The downside of cryptocurrency being defined as an intangible asset and not currency is that it is taxable upon sale or exchange to the extent that the value has appreciated above basis (the value of the cryptocurrency when acquired). If an investor or trader converts bitcoins into US dollars on an exchange, a potential taxable event has occurred: he has sold the bitcoins. The appreciation, measured as the difference between what the bitcoins were worth when acquired versus their worth when sold, is taxable. If he buys more bitcoins with his bitcoins, he has exchanged the bitcoins, and again, the appreciation is taxable. Indeed, if he buys a shirt with his bitcoins, he has made an exchange, and it too is taxable as to any appreciation. And now you know, in case you didn’t already, why cryptocurrency isn’t currency, though it isn’t easy for the IRS to monitor such exchanges unless they audited.
But there is also an upside to the intangible status of cryptocurrency. It has no situs in the state where it is purchased or sold or exchanged. Rather, it is traced to the state where the owner resides, just like stock, when the taxable event occurs. Why is that important? Because the investor is only liable for state taxes in the state
The FTB can’t stop people from leaving California. But the closer the move is to the cryptocurrency cash-out, the more likely there will be an audit with an unfavorable conclusion
where he lives when he cashes out. And that is something he can control, if he plans far enough ahead. If he cashes out while residing in California, he faces a top rate of 13.3%. On a transaction with $1 million of taxable gain, that’s $133,000 in state income taxes. However, if he changes his legal residency to Florida or Washington or Nevada or some other zero income tax state before the taxable event, the state tax is zero.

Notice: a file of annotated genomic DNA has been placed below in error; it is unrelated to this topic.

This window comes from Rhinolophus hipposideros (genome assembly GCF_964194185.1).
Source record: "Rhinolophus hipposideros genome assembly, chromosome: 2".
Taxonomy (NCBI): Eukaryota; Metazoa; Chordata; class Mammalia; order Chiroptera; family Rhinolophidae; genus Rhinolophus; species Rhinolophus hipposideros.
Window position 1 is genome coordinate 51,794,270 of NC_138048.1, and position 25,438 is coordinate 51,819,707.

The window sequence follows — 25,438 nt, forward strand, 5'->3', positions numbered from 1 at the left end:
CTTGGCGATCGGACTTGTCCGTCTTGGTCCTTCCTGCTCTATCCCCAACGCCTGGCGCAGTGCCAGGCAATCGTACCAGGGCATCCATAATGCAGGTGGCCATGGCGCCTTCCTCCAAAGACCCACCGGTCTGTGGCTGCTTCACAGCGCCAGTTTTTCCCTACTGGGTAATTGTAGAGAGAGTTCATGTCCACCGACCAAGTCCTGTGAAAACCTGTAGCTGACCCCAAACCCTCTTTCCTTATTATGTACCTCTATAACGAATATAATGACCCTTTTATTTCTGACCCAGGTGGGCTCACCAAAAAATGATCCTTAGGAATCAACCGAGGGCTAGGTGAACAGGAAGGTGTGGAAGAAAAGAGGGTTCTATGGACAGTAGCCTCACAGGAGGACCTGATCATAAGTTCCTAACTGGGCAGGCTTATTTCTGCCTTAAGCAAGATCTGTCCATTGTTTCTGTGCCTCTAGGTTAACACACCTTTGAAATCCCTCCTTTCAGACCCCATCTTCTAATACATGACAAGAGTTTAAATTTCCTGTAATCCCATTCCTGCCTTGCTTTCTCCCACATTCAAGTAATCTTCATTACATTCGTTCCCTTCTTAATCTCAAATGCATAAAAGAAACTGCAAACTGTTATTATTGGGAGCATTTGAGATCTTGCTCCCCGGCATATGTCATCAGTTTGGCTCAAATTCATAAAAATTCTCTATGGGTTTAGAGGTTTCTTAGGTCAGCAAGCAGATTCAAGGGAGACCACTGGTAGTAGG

Planning vs Planning Too Late
Here is where the demographics of cryptocurrency investment come into play. Generally, it is easier for younger persons to change legal residency from California to a lower tax state. They usually have fewer deep ties to the state, whether in the form of real property or family or employment. Most of my clientele who have successfully invested in bitcoin are unmarried and own few assets in California (or if they do they are easily liquidated). They can live and work anywhere. And if they move to a lower tax state before cashing out their cryptocurrency, but still want to enjoy California, they can purchase a vacation home afterwards.
But moving just before a large cryptocurrency sale or exchange is a bad idea. The rule California follows is, if you move to another state for the purpose of tax avoidance in a particular transaction, you are deemed not to have the requisite intent to change residency. This is obviously true for those who move from California to cash out their cryptocurrency, and move back to California shortly thereafter. The rule applies to any taxable transaction, whether a stock sale or an asset sale or a Bitcoin cash out.